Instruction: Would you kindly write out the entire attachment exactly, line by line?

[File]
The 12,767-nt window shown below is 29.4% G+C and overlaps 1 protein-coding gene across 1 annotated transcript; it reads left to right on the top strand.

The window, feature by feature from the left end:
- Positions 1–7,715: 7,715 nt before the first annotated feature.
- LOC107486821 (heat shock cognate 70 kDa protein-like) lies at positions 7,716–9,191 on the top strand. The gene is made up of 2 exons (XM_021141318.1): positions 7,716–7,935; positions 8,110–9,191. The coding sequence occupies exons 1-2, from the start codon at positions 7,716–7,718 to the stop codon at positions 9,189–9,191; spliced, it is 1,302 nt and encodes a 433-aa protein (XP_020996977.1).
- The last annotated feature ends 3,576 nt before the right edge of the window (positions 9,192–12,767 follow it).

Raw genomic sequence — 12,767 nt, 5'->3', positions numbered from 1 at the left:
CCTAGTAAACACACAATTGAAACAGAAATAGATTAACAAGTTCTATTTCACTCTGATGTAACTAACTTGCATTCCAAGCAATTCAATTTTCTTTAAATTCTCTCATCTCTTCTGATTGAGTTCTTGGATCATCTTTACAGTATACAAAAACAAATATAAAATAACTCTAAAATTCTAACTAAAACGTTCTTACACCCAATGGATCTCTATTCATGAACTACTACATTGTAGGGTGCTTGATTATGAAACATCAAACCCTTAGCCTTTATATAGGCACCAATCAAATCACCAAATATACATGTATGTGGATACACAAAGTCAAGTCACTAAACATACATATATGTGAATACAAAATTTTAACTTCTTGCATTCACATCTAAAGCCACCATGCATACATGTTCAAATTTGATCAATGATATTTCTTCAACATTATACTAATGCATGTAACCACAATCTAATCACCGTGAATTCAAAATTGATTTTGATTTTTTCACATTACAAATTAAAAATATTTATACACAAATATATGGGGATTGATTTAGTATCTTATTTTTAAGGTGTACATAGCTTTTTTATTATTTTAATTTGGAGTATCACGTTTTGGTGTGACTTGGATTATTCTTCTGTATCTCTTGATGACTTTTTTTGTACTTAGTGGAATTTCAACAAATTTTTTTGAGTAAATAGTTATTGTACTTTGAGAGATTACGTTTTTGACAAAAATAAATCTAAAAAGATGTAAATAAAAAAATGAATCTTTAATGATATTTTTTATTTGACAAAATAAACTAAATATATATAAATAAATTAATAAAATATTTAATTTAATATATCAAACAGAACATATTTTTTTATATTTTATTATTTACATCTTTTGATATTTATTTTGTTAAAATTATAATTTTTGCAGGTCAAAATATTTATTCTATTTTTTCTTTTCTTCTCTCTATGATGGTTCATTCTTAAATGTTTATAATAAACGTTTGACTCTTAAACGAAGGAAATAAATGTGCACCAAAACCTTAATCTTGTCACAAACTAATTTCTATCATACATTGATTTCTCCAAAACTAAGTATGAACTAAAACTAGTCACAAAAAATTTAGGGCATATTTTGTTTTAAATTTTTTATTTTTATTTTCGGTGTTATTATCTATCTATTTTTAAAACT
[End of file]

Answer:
The 12,767-nt window shown below is 29.4% G+C and overlaps 1 protein-coding gene across 1 annotated transcript; it reads left to right on the top strand.

The window, feature by feature from the left end:
- Positions 1–7,715: 7,715 nt before the first annotated feature.
- LOC107486821 (heat shock cognate 70 kDa protein-like) lies at positions 7,716–9,191 on the top strand. The gene is made up of 2 exons (XM_021141318.1): positions 7,716–7,935; positions 8,110–9,191. The coding sequence occupies exons 1-2, from the start codon at positions 7,716–7,718 to the stop codon at positions 9,189–9,191; spliced, it is 1,302 nt and encodes a 433-aa protein (XP_020996977.1).
- The last annotated feature ends 3,576 nt before the right edge of the window (positions 9,192–12,767 follow it).

Raw genomic sequence — 12,767 nt, 5'->3', positions numbered from 1 at the left:
CCTAGTAAACACACAATTGAAACAGAAATAGATTAACAAGTTCTATTTCACTCTGATGTAACTAACTTGCATTCCAAGCAATTCAATTTTCTTTAAATTCTCTCATCTCTTCTGATTGAGTTCTTGGATCATCTTTACAGTATACAAAAACAAATATAAAATAACTCTAAAATTCTAACTAAAACGTTCTTACACCCAATGGATCTCTATTCATGAACTACTACATTGTAGGGTGCTTGATTATGAAACATCAAACCCTTAGCCTTTATATAGGCACCAATCAAATCACCAAATATACATGTATGTGGATACACAAAGTCAAGTCACTAAACATACATATATGTGAATACAAAATTTTAACTTCTTGCATTCACATCTAAAGCCACCATGCATACATGTTCAAATTTGATCAATGATATTTCTTCAACATTATACTAATGCATGTAACCACAATCTAATCACCGTGAATTCAAAATTGATTTTGATTTTTTCACATTACAAATTAAAAATATTTATACACAAATATATGGGGATTGATTTAGTATCTTATTTTTAAGGTGTACATAGCTTTTTTATTATTTTAATTTGGAGTATCACGTTTTGGTGTGACTTGGATTATTCTTCTGTATCTCTTGATGACTTTTTTTGTACTTAGTGGAATTTCAACAAATTTTTTTGAGTAAATAGTTATTGTACTTTGAGAGATTACGTTTTTGACAAAAATAAATCTAAAAAGATGTAAATAAAAAAATGAATCTTTAATGATATTTTTTATTTGACAAAATAAACTAAATATATATAAATAAATTAATAAAATATTTAATTTAATATATCAAACAGAACATATTTTTTTATATTTTATTATTTACATCTTTTGATATTTATTTTGTTAAAATTATAATTTTTGCAGGTCAAAATATTTATTCTATTTTTTCTTTTCTTCTCTCTATGATGGTTCATTCTTAAATGTTTATAATAAACGTTTGACTCTTAAACGAAGGAAATAAATGTGCACCAAAACCTTAATCTTGTCACAAACTAATTTCTATCATACATTGATTTCTCCAAAACTAAGTATGAACTAAAACTAGTCACAAAAAATTTAGGGCATATTTTGTTTTAAATTTTTTATTTTTATTTTCGGTGTTATTATCTATCTATTTTTAAAACT